Mobile applications or apps are an ideal way to stay productive or disengage. For anyone that’s looking to increase workflows or team collaborations, apps offer communication solutions. From voice and video to text and chat, apps can keep users engaged.
Apps can also give users something to do if they have downtime. For those that want to break up the monotony in a busy day, a mobile app game or social media app can help pass the time. The problem is, mobile apps can become very addictive if users aren’t careful.
Effects of Push Notifications, Links and Emails
Experts are increasingly worried about how much of our day is spent looking at screens. A study in 2017 found that users averaged about 3-hours a day on phones or nearly 86-hours a month. A separate study found users spent almost 5-hours daily on phones, with heaviest users touching their phones almost 5,427 times daily versus the average user at 2,617 times a day.
As app functionality improves, a concern is how much time people spend on these devices and how obtrusive they can be. Take an app that vibrates late at night to alert the user about a work file someone emailed them. Or, an app that beeps when a friend replies to a user’s comments on social media but it’s at 3:30 am.
Because apps interrupt with triggers, the brain is now being reprogrammed to listen out for the device even late at night. Instead of fully resting, these slight disruptions can hinder how a person performs – or doesn’t perform during their waking hours.
For addicted app users, the prefrontal cortex can impair their sense of direction, increase bodily stress and reduce their metabolism. The term “mobile addicts” has been used to define mobile app users that can’t put their devices down. And, that’s good news for app developers.
The Addicting Appeal of Apps
Developers of apps are doing all they can to keep their apps popular with users. Hence, they track apps and user interactions. They use features to make apps more addicting such as a vibration when a user has a new message. The vibrations are often popular in mobile games and might alert the user to new bonus money for their game. Or, a pop-up lets them know friends are online.
Bonuses, vibrations and sudden pop-ups can make the user feel important and drawn to the device. Hence, their addiction becomes a success metric and time in between push notifications is delayed gratification.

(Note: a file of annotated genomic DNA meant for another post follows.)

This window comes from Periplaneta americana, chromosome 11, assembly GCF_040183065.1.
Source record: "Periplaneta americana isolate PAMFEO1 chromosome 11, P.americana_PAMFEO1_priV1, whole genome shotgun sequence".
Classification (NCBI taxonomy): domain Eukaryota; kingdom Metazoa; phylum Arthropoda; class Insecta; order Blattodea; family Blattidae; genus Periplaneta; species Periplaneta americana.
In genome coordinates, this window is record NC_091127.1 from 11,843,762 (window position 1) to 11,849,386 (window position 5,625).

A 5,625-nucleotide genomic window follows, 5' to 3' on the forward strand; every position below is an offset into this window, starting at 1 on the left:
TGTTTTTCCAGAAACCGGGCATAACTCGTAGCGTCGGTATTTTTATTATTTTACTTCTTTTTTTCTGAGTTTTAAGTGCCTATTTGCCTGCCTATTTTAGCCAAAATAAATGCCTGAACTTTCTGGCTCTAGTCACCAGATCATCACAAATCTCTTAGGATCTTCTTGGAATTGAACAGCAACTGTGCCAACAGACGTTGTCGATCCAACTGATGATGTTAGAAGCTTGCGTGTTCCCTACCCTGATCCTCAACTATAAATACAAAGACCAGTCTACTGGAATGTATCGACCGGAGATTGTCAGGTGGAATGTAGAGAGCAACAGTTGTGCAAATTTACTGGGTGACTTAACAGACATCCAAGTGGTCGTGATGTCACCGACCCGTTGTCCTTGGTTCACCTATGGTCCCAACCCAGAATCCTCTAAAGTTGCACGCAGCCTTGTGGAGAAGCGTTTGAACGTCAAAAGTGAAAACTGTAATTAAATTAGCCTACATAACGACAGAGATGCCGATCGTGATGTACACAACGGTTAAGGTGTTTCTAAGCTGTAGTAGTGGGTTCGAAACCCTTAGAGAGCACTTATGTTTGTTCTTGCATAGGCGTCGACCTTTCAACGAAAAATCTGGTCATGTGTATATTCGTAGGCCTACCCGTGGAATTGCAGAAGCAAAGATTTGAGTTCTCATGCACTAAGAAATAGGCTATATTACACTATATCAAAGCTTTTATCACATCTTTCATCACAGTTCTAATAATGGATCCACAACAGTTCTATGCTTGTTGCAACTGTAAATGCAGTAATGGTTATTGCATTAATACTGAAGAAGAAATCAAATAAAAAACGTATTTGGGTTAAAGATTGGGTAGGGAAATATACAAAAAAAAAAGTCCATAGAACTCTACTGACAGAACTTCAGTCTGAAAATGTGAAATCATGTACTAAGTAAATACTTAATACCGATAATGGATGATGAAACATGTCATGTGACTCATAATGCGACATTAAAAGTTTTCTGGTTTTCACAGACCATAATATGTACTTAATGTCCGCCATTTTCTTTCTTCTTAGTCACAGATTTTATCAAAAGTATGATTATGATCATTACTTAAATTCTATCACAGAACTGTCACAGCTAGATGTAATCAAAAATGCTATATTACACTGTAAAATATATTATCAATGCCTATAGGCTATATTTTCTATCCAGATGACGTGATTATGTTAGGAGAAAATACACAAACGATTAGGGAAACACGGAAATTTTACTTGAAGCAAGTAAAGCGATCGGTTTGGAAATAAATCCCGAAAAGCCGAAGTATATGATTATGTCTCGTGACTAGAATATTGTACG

Apps are a way to reduce boredom. But, the concern is it becomes a fixation that’s hard to put down. As the brain receives constant notifications, these reward cues make users want to stay online. Lock symbols on apps emit a feeling of trust, all caps can be alarming or confrontational while smiley faces can reduce anxiety.
The brain can release a dose of adrenaline after a person is on a social media app. And, when the nucleus accumbens receives information in the brain, it will come to expect more information. It’s the same area in the brain that processes feelings about food, money and sex. Furthermore because apps integrate with other software, it’s easier for an app user to go from one app to another. Sharing content, receiving responses or getting likes, winks and shares can be pacifying and soothing.
Dating apps are a particularly addictive form of apps. Mixing the promise of finding true love with gamification features like swiping or matching creates a perfect cocktail designed to keep users engaged. It is no surprise that one in six singles say they feel addicted to the process of online dating. Yet, these dating apps are doubly dangerous. Not only are they addictive, they have huge privacy concerns.
Many of the most popular dating apps are owned by a single company, InterActiveCorp (IAC), and when users sign up for one, the app can share information between all apps and may even be allowed to publish information on search engines like google.
How to Disconnect from Apps
To stop addicting behaviors with apps, users should turn off all push notifications. Only check devices for messages when they need to send an outgoing message. If the concern is that the person only contacts people through social media, use their phone numbers to reach them. And, do physical activities together that aren’t online. Then, instead of taking pictures and videos to share online, just enjoy living in the moment and the memories that are shared.
For people looking to reduce their dependency on apps, turn all devices off for blocks of time. Read a book or magazine instead. Users should also turn phones and mobile devices completely off at night and store them away from the bedside. Use a separate alarm clock and not one set up through their smartphone or tablet. Or, the user will be tempted to check messages and notifications. And, the cycle will start all over again.
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